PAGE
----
A sample of moon dust collected by Neil Armstrong during the Apollo 11 mission will go under the hammer in New York next month. As part of a Bonhams auction of rare space-history-related artifacts, the lunar sample is expected to fetch around $1 million. And thanks to an unusual series of events, this will be the first time moon dust verified by NASA has been sold legally.

The space agency’s authentication might sound appropriate for an Apollo artifact, but moon dust is no ordinary artifact. NASA has long claimed that it’s the only legal owner of lunar dust, and it has spent the past few decades embroiled in disputes with people who have somehow managed to get their hands on genuine samples from the Apollo program. NASA often wins these fights. However, the moon dust going up for sale at Bonhams has repeatedly slipped out of the government’s hands, and now the space agency can’t get it back.

where Apollo left off, other countries have plans for lunar excavation efforts of their own. While collecting more recent lunar samples could be critical for scientific research, they won’t necessarily have the same historical significance as the dust collected when humanity stepped foot on the moon for the first time.

“This represents something that really captivated the world,” Adam Stackhouse, the specialist at Bonhams overseeing the upcoming space auction, told Recode. “These other missions? It’s not the same. It’s not as exciting to people.”

Since the Apollo missions brought back the first samples of it, moon dust has become something of a hot commodity. Between 1969 and 1972, NASA collected about 2,200 samples of rocks, core, pebbles, sand, and dust from the moon, most of which the agency kept to study. Through a series of circumstances that range from happenstance to blatant theft, however, a few private individuals have gotten their hands on NASA’s moon dust, and some have even tried to sell it. NASA has maintained that these people are illegally in possession of agency property and, over the years, the government has deployed elaborate and, at times, bizarre sting operations to reclaim its lunar samples. In 2011, one investigation led officials to a Denny’s in Riverside, California, where they encountered a 74-year-old woman trying to sell a “speck” of moon rock that she claimed Neil Armstrong gave her husband in the 1970s.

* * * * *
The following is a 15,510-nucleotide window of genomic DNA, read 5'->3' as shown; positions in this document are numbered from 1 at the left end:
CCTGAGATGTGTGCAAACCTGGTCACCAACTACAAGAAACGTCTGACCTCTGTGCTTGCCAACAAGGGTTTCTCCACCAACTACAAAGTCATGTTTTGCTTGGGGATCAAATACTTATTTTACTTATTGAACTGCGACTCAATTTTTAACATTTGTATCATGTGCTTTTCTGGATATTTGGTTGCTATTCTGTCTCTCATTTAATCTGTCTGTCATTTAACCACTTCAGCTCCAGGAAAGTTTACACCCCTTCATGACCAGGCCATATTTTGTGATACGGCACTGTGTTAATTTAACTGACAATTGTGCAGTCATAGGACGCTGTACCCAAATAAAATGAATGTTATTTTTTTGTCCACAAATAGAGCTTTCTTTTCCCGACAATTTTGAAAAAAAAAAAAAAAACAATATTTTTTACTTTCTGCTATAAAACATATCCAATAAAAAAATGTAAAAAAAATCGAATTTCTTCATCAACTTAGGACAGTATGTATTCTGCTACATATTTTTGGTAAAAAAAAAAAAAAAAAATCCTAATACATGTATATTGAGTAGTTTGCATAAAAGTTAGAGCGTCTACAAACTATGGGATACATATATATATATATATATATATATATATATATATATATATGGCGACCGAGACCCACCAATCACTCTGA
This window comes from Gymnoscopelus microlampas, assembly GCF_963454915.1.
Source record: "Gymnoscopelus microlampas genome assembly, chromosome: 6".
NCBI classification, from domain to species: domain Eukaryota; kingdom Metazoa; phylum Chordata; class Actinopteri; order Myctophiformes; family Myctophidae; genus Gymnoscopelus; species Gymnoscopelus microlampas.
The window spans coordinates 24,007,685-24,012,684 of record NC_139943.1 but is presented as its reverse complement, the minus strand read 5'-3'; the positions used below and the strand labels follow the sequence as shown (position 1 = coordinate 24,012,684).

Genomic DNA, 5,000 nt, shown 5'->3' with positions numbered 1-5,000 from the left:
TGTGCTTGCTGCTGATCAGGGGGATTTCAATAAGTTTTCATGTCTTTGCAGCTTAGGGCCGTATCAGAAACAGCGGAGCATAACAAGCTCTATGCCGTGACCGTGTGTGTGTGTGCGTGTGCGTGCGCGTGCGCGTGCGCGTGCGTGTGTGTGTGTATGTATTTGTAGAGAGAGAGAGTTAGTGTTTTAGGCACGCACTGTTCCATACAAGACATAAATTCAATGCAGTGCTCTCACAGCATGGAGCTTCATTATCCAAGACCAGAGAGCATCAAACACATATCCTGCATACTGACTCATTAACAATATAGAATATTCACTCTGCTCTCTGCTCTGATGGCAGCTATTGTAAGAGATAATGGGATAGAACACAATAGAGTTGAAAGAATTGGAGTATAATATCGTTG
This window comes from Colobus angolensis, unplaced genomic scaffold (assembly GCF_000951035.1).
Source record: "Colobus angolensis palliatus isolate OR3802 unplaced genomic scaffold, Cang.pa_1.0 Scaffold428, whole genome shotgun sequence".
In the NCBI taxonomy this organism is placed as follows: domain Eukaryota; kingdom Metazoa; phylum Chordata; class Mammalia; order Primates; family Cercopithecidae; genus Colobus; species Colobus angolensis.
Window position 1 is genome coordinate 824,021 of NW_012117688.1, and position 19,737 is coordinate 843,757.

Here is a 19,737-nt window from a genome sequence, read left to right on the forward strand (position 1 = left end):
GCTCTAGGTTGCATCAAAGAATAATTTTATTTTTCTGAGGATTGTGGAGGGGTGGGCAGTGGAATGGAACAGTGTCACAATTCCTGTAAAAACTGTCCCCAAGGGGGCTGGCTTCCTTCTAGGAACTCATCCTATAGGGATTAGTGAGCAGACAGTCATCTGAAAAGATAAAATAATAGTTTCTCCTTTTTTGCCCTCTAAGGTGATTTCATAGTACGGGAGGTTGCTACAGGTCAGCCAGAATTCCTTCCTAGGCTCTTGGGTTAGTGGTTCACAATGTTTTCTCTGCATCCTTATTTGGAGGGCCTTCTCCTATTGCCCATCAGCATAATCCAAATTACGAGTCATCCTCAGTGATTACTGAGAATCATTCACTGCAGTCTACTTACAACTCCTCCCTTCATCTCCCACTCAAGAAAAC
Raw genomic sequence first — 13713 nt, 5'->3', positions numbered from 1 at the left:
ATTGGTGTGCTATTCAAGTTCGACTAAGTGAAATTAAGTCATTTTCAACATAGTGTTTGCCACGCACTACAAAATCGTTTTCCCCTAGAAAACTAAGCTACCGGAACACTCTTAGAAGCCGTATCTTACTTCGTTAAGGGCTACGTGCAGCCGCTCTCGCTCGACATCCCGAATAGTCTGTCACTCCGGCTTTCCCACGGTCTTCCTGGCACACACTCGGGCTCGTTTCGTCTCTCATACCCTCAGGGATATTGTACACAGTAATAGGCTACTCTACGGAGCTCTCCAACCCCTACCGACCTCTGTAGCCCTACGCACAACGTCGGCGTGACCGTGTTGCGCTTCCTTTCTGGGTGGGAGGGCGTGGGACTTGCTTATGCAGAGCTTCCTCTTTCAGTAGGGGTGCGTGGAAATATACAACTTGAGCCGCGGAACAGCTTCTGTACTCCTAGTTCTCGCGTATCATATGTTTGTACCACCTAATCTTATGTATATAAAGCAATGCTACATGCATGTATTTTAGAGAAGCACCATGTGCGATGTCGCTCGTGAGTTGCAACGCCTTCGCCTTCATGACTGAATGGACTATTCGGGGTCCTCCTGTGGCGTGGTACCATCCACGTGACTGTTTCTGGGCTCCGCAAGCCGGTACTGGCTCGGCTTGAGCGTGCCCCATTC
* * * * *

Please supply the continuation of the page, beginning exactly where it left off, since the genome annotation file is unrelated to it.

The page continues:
But one sample has remained out of NASA’s hands: the lunar dust now going up for sale at Bonhams. The saga of how the agency lost it begins when Armstrong first landed on the moon, collected a few scoops of dust, and stored the dust in a contingency bag. NASA never really had a specific plan for this bag, and long after Armstrong returned to Earth, it was valued at $15 and sent for safekeeping at the Cosmosphere space museum in Kansas. That transfer would have been mundane, except for the fact that the museum’s director, Max Ary, was auctioning off artifacts that NASA had given the Cosmosphere on loan. When Ary was eventually caught and convicted in 2005, the US Marshals Service seized hundreds of stolen space artifacts, including Armstrong’s bag of space dust.

The US Marshals Service ended up selling Ary’s collection in an online auction, and a geology enthusiast named Nancy Lee Carlson paid $995 for a lot that included the bag, a headrest from an Apollo command module, and a launch key for the Soviet Soyuz T-14 spacecraft. Carlson suspected that the bag of moon dust was worth a lot more. To confirm that the artifact was real, Carlson sent the bag to NASA for testing in 2015. The space agency determined not only that the bag was genuine, but also that it belonged to the government. Carlson successfully sued NASA to get the bag back — a judge ruled that she had legally bought it — and sold it for $1.8 million at Sotheby’s in 2017. But the bag had been cleaned, leaving a few traces of moon dust in NASA’s hands.